Officials widen hunt for anthrax
Daschle letter spores are found to be highly concentrated; 'Confirms worst suspicions'
Playing it safe: Postal workers, one wearing protective gloves, sit outside Baltimore's main post office, waiting for a bus to take them to their mail routes. (Sun photo by Algerina Perna / October 25, 2001)
Test results from the spores mailed to Senate Majority Leader Tom Daschle "confirmed our worst suspicions," Homeland Security Director Tom Ridge said yesterday. The bacteria were the most concentrated and highly refined of the samples linked to the attacks in Washington, New York and Florida. Spores found in a New York Post letter, in contrast, were as chunky as "Purina dog chow" under the microscope, one expert said.
"Clearly, we are up against a shadow enemy," Ridge said at a White House briefing, "people who have no regard for human life who are determined to murder innocent people."
The toxic trail of bacteria leading from a contaminated Washington mail facility expanded yesterday to a new area postal facility. A State Department employee who works at an off-site mailroom in Sterling, Va., has inhaled anthrax, the most lethal form of the disease, Washington Mayor Anthony A. Williams said yesterday.
The 59-year-old man, who worked on the receiving dock, is being treated at Winchester Hospital in Winchester, Va.
Also, a test for anthrax in a mailroom in the Walter Reed Army Institute of Research in Silver Spring came back positive yesterday, said Charles Dasey, spokesman for U.S. Army Medical Research and Material Command. The institute, which doesn't care for patients, is three miles from the hospital at the Walter Reed Army Medical Center. Dasey said the mailroom at Fort Detrick in Frederick which exchanges mail with the institute, also was being tested.
Like many government mailrooms in the Washington area, the Sterling station receives its mail from the now-quarantined Brentwood sorting facility. After learning of the employee's illness yesterday, the State Department shut down mail deliveries as a precaution. Testing and treatment of workers were under way.
The number of Americans examined or prescribed antibiotics for anthrax exposure since the attacks began last month reached about 10,000 yesterday. Three people have died, all from the inhaled form of the disease, and 12 other cases of both inhaled and less serious cutaneous anthrax have been confirmed.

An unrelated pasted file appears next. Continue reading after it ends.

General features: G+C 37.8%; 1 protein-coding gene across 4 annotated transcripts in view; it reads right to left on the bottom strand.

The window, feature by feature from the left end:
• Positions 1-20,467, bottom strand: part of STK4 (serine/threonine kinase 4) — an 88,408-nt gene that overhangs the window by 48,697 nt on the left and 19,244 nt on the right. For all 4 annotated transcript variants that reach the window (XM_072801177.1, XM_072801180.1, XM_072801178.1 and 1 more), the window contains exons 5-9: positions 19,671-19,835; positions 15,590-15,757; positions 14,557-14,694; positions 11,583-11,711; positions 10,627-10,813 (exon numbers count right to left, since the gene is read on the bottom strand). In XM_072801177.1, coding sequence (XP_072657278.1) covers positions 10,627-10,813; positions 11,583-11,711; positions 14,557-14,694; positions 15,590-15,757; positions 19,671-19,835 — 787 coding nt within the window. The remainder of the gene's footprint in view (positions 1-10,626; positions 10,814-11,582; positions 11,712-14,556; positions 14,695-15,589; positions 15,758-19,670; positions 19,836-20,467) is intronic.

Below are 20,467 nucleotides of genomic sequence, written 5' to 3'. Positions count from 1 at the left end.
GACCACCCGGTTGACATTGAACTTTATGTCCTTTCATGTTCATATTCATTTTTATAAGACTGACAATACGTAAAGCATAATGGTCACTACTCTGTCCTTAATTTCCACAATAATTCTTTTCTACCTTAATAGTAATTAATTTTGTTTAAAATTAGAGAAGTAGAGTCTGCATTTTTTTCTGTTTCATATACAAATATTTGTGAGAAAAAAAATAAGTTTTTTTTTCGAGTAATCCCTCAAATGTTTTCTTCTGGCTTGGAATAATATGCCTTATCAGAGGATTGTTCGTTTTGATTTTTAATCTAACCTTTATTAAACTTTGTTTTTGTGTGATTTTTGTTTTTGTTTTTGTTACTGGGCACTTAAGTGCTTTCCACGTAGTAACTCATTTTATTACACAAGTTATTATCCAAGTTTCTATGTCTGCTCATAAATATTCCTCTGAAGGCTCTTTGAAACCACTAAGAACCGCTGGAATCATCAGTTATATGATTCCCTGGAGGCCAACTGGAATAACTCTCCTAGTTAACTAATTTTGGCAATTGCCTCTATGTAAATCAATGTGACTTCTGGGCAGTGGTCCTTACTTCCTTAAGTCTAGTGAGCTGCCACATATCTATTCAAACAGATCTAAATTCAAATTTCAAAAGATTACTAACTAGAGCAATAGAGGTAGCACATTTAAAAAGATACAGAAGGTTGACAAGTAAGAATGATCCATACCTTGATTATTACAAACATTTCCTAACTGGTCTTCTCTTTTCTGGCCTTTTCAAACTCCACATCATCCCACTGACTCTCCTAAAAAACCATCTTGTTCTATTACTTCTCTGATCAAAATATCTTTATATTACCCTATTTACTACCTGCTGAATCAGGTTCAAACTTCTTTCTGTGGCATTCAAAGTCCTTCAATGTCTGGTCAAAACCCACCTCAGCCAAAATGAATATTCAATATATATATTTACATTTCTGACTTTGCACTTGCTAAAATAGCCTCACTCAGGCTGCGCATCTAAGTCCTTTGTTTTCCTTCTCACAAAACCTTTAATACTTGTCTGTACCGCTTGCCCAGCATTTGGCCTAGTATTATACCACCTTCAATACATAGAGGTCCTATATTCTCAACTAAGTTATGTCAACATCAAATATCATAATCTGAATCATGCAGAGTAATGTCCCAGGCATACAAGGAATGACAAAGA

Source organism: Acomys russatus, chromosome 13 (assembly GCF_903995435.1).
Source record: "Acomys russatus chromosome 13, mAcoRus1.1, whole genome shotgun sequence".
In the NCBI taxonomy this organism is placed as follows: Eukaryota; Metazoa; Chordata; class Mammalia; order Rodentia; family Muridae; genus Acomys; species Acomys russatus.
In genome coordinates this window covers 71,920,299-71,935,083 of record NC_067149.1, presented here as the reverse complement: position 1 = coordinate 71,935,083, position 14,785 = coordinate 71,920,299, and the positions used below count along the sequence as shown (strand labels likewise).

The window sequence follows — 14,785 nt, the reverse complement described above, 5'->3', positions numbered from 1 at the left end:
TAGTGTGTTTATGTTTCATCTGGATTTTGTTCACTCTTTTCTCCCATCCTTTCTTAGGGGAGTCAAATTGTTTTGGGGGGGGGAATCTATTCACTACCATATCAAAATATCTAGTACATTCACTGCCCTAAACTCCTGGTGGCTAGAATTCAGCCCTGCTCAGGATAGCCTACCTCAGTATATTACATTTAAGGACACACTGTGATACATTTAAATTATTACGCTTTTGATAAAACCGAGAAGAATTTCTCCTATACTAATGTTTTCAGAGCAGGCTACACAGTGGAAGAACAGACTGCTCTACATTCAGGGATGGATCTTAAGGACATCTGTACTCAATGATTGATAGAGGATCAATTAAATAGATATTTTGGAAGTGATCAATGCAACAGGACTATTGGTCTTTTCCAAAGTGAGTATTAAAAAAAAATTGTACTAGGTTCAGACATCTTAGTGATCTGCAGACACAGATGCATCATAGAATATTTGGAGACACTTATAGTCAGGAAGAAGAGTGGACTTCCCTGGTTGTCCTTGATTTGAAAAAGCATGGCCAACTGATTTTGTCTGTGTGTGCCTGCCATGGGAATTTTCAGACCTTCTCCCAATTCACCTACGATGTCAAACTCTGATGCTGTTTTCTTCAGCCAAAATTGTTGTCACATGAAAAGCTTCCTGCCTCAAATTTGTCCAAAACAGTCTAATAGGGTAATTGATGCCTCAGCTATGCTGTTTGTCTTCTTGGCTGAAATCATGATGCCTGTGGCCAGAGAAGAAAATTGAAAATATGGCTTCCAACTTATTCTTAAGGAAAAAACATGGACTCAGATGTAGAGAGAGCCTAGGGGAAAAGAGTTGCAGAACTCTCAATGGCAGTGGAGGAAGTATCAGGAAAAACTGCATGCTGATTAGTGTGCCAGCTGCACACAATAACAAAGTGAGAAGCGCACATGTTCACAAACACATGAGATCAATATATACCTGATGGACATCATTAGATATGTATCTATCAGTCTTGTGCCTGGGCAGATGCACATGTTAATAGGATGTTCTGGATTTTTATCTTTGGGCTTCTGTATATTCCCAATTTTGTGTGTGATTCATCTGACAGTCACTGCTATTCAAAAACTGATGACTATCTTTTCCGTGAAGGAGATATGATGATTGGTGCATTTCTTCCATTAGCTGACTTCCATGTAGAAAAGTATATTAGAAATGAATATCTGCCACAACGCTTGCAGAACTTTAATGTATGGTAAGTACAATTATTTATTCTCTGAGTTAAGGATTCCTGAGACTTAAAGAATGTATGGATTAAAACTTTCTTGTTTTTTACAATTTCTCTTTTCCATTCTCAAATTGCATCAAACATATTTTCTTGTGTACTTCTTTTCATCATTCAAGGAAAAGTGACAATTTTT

With so many hospitals and agencies involved, and some places using different definitions for suspected cases, the human casualties of the attack have proven difficult to track. At hospitals in Maryland, Washington, D.C., and Virginia, dozens of patients have been evaluated for suspicion of anthrax. Ten have suspicious symptoms, while another 23 have a clinical illness, but their conditions are most likely not related to anthrax, according to Washington officials.
In Baltimore, Johns Hopkins Hospital admitted a truck driver who has a skin lesion that suggests anthrax. GBMC discharged two patients yesterday and admitted another, a 51-year-old male postal worker.
Doctors treating the rare disease were given new guidelines yesterday. The Centers for Disease Control and Prevention advised physicians to treat inhaled anthrax with a cocktail of up to three antibiotics, including Cipro. Previously, treatment consisted of only a single antibiotic.
As Washington leaders moved to reassure a shaken city by reopening two Capitol Hill office buildings, public health officials were struggling to determine how widely anthrax had spread through the U.S. postal system.
Federal officials announced yesterday that they were expanding testing for contamination to all government mailrooms in Washington, additional private area businesses that receive bulk mail and 200 post offices from Washington to New York.
It was unclear if testing would be performed in the Baltimore area. Postal officials said Tuesday that environmental testing was planned at the Fayette Street post office, the Calvert Street annex and a Frederick facility. But officials said yesterday that they knew of no plans for those stations. In New York, anthrax was found yesterday on four mail-sorting machines at a Manhattan processing station that handles millions of parcels daily, the Postal Service said.
Other anthrax hot spots turned up in Washington yesterday. Anthrax spores were found in several new areas of the Hart office building on Capitol Hill, including an air conditioning filter, a stairwell and a freight elevator. Daschle announced that one wing of the building would be sealed off indefinitely, a move expected to affect at least a dozen or so of the 100 senators with offices there.
The challenge to public health officials is figuring out how to seal off the contaminated area while enabling staffers to safely occupy the rest. Anthrax spores in Daschle's letter were a little more than a micron wide, a size that would allow them to slip through most standard filters. There are 25,000 microns in an inch.
"I am very confident that we will be able to seal it," Daschle said of the affected area.
The anthrax-filled letter that passed through Brentwood, killing two workers and sickening two workers, is the suspected source of contamination at three congressional office buildings and a remote White House mail facility at Bolling Air Force Base. As of yesterday, 300 employees and visitors to that facility have all tested negative for anthrax exposure, according to Ari Fleischer, the White House spokesman.
The continuing spread of anthrax is worrying public health officials, who are struggling to understand how the spores might have traveled. The infection of a State Department mail clerk only deepens the mystery. Officials said the clerk, who was in guarded condition, did not come into contact with the Brentwood station or the Daschle letter.